He winced as she took his pulse; nodded. He was embarrassed by his helplessness.
"You're in good shape aren't you?" she said at last. "You jog?"
"Unh hunh. Say, any chance you might have some… opiates…hidden somewhere on your body?"
"Shh shh," she went. "On a scale of 1 to 10, how bad is it?"
He hesitated. What would the truth get him do you think?
"Come on," she drawled, nodding her head, expectant, Screen-of-Death-azure eyes noncommittal.
"Six?" he ventured.
"Six?" She moved to the IV, thank god. "Six is what we would call…uncomfortable…don't you think?"
He nodded. And the warm morphine glow surged behind his ears, suffusing him with a sense of well-being and gratitude, bathing the New Girl in the sunshine of his love, like in the old song from when opium was just a pleasant way to spend an afternoon.
"I know who you are you know," she offered, like a lyric in a Beatles song. "I do."
"You're pretty famous in these parts, cowboy."
"Heh. My fifteen minutes, yeah."
"I watched all your movies in school."
He laughed, shaking his head ruefully. She laughed, chin quivering like a teenager's, like a three-year-old shakily piloting her first tricycle. She couldn't have been thirty he figured.
"Well I did! For credit too!"
"Hmmm…" as he settled into the arms of Morphia, "Mom and Dad must've loved that."
"I like genre films. I think everybody does."
She handed him an icy glass of water with a straw. "Suck. Please."
"And a movie that transcends its genre, well, I think that's my favorite sort of movie at all."
"Un hunh. Up." She helped him straighten a little, fluffed the pillows. The sound of fresh linen and her sweet girl smell in any other setting would have made him instantly erect, like some sort of robotic dog, but he couldn't even imagine erection at the moment.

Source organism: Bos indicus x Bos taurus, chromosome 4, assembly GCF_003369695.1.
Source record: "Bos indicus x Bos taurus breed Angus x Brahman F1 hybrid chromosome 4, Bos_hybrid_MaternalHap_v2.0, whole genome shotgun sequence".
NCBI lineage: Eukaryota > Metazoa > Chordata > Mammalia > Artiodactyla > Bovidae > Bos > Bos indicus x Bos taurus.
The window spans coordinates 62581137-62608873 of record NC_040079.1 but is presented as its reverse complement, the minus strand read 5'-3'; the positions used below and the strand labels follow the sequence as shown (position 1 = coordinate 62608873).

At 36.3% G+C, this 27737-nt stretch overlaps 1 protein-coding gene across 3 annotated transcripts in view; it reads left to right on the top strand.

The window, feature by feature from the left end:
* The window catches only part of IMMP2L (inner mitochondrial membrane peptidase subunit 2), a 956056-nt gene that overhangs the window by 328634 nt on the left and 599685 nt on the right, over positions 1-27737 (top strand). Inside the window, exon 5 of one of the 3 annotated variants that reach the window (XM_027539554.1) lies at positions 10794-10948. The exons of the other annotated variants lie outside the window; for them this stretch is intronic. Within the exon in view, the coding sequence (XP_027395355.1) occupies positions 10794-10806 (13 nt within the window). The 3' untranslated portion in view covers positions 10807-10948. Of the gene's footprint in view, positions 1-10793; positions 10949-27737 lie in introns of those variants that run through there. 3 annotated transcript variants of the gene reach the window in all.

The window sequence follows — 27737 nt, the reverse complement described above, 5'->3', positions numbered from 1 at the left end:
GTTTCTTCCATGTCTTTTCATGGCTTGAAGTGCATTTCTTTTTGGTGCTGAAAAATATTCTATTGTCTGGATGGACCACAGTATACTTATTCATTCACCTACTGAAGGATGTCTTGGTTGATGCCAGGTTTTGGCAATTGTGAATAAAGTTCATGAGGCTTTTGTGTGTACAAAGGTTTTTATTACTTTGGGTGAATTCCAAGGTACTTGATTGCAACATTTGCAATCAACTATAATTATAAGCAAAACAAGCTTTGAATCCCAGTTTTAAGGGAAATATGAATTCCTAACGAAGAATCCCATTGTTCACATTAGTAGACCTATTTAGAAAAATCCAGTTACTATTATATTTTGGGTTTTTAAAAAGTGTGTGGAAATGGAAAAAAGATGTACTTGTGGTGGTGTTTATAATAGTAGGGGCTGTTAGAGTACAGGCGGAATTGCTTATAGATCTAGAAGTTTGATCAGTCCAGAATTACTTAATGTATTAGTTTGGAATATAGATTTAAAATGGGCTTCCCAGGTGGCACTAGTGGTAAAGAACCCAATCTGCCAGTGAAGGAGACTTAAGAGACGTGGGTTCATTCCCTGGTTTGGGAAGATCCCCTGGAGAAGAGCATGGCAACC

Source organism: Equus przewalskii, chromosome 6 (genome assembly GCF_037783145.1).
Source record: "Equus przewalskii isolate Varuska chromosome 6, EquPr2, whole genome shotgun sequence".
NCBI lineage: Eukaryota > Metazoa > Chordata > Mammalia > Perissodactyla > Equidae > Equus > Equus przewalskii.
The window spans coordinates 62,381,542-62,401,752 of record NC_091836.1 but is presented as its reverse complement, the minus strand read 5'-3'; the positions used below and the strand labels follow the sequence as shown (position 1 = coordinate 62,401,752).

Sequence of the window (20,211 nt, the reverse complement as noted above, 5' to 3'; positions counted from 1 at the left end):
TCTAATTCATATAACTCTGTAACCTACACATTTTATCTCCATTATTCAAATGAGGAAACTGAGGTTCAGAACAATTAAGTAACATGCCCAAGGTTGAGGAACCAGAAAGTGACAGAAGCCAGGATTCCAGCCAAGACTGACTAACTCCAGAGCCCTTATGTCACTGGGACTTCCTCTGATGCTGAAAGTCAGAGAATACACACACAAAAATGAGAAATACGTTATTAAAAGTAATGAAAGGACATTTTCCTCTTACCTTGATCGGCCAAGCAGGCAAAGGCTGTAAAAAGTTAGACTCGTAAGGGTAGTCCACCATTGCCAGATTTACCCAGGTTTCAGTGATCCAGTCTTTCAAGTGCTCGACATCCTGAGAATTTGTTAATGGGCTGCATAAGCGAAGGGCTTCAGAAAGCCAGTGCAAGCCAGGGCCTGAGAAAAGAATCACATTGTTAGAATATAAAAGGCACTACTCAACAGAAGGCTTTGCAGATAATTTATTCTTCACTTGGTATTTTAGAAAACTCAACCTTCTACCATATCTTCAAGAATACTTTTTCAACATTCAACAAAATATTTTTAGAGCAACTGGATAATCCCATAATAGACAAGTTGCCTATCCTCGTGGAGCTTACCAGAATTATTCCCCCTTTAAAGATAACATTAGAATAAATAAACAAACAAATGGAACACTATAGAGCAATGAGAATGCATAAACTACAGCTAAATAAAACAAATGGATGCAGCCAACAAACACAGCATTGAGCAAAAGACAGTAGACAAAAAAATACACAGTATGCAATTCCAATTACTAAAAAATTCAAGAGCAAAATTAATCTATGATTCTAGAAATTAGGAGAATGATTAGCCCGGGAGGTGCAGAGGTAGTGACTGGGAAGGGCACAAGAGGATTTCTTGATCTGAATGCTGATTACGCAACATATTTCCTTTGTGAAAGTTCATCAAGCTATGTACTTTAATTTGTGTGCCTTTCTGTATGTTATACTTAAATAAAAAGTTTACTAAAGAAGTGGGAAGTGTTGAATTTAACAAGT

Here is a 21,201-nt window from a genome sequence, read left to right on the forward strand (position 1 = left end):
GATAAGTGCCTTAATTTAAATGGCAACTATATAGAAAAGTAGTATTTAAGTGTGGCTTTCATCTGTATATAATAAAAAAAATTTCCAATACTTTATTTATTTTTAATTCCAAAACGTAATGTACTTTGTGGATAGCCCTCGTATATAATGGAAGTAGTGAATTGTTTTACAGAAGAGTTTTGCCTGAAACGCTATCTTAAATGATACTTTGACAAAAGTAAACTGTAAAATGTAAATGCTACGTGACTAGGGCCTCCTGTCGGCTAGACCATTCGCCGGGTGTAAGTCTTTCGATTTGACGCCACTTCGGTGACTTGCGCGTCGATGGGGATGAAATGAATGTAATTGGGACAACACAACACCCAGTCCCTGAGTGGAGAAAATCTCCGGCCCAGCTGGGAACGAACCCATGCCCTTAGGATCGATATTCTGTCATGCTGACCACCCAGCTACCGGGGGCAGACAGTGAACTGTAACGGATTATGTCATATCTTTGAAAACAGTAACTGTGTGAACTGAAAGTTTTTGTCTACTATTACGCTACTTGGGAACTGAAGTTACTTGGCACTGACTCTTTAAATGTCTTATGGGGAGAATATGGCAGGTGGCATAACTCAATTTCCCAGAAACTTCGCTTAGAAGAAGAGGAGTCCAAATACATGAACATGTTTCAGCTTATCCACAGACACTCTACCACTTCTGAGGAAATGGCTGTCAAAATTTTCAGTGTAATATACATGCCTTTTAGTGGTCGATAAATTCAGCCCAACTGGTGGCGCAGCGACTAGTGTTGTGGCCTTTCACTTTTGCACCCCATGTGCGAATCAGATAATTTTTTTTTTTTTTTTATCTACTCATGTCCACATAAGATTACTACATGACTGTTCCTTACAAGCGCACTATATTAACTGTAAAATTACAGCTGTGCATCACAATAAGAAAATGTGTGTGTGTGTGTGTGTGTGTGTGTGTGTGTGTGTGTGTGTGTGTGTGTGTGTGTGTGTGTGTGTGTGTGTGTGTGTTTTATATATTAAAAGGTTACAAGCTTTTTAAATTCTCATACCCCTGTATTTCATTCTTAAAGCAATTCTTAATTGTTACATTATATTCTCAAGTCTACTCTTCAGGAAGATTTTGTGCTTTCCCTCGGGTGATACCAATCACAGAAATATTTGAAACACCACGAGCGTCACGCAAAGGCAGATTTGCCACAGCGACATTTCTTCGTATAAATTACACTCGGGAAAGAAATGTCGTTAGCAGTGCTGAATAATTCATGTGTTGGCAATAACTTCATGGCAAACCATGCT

"Leaving Las Vegas. Mad Max. The Usual Suspects. All transcended their genres."
"I see. So you like movies then, eh?"
"Oh yes," she twittered. "I am a romantic."
Everything from there on out was hazy, soft-edged, like a Monet which was predictably slashed to ribbons by the box-cutter of pain that always preceded the next morphine hit. He was aware of his urologist, the handsome youngish Pakistani, wrapped in expensive tweed, assuring him all would be well.
He remembered being wheeled down the corridor like the opening scene in an episode of ER, tiles and light fixtures flashing by overhead, a shot he'd got maybe twenty times himself in one "genre" picture or another. He remembered laughing to himself: his life had become a movie now and he was hoping for a happy ending.
He remembered joking with the OR nurses, high as a hippie in disguise. They were all finger-wagging, cluck-clucking, jabbering about penises and tubes being stuck up penises and pain and absence of pain and drugs and….
...and the next thing he knew, he was in the recovery room, disbelieving all who told him that, yes, all was well, the procedure was over, he had done fine. He would not want to die any more.
And he remembered little Mike, much later, putting down his sketchbook when his mother had left to make a phone call, nice of her, and the New Girl had brought some ginger ale on ice:
"Dad," he said, taking his father's hand, whispering, boy-smell sweet like nothing else on earth, "I like her. She says you used to make her happy."